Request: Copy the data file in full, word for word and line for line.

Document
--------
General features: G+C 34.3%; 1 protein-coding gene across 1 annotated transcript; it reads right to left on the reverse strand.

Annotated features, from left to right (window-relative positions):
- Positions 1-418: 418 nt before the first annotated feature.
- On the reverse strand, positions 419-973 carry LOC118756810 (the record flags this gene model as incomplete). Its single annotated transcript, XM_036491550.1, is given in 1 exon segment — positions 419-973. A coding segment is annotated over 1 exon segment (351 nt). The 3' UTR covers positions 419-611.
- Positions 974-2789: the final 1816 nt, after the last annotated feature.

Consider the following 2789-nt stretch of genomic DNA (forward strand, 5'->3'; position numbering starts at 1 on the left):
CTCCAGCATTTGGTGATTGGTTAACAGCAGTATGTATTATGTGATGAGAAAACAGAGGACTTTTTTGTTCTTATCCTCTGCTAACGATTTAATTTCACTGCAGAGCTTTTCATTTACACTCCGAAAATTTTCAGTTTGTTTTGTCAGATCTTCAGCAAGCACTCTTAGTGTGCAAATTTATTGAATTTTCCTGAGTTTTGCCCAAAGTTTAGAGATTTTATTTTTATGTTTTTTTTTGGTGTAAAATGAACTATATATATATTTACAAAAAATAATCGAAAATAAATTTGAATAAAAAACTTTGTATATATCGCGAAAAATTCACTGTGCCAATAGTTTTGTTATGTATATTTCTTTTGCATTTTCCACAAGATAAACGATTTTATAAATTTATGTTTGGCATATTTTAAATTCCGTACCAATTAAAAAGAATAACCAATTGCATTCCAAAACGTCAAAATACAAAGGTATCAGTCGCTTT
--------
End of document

General features: G+C 34.3%; 1 protein-coding gene across 1 annotated transcript; it reads right to left on the reverse strand.

Annotated features, from left to right (window-relative positions):
- Positions 1-418: 418 nt before the first annotated feature.
- On the reverse strand, positions 419-973 carry LOC118756810 (the record flags this gene model as incomplete). Its single annotated transcript, XM_036491550.1, is given in 1 exon segment — positions 419-973. A coding segment is annotated over 1 exon segment (351 nt). The 3' UTR covers positions 419-611.
- Positions 974-2789: the final 1816 nt, after the last annotated feature.

Consider the following 2789-nt stretch of genomic DNA (forward strand, 5'->3'; position numbering starts at 1 on the left):
CTCCAGCATTTGGTGATTGGTTAACAGCAGTATGTATTATGTGATGAGAAAACAGAGGACTTTTTTGTTCTTATCCTCTGCTAACGATTTAATTTCACTGCAGAGCTTTTCATTTACACTCCGAAAATTTTCAGTTTGTTTTGTCAGATCTTCAGCAAGCACTCTTAGTGTGCAAATTTATTGAATTTTCCTGAGTTTTGCCCAAAGTTTAGAGATTTTATTTTTATGTTTTTTTTTGGTGTAAAATGAACTATATATATATTTACAAAAAATAATCGAAAATAAATTTGAATAAAAAACTTTGTATATATCGCGAAAAATTCACTGTGCCAATAGTTTTGTTATGTATATTTCTTTTGCATTTTCCACAAGATAAACGATTTTATAAATTTATGTTTGGCATATTTTAAATTCCGTACCAATTAAAAAGAATAACCAATTGCATTCCAAAACGTCAAAATACAAAGGTATCAGTCGCTTT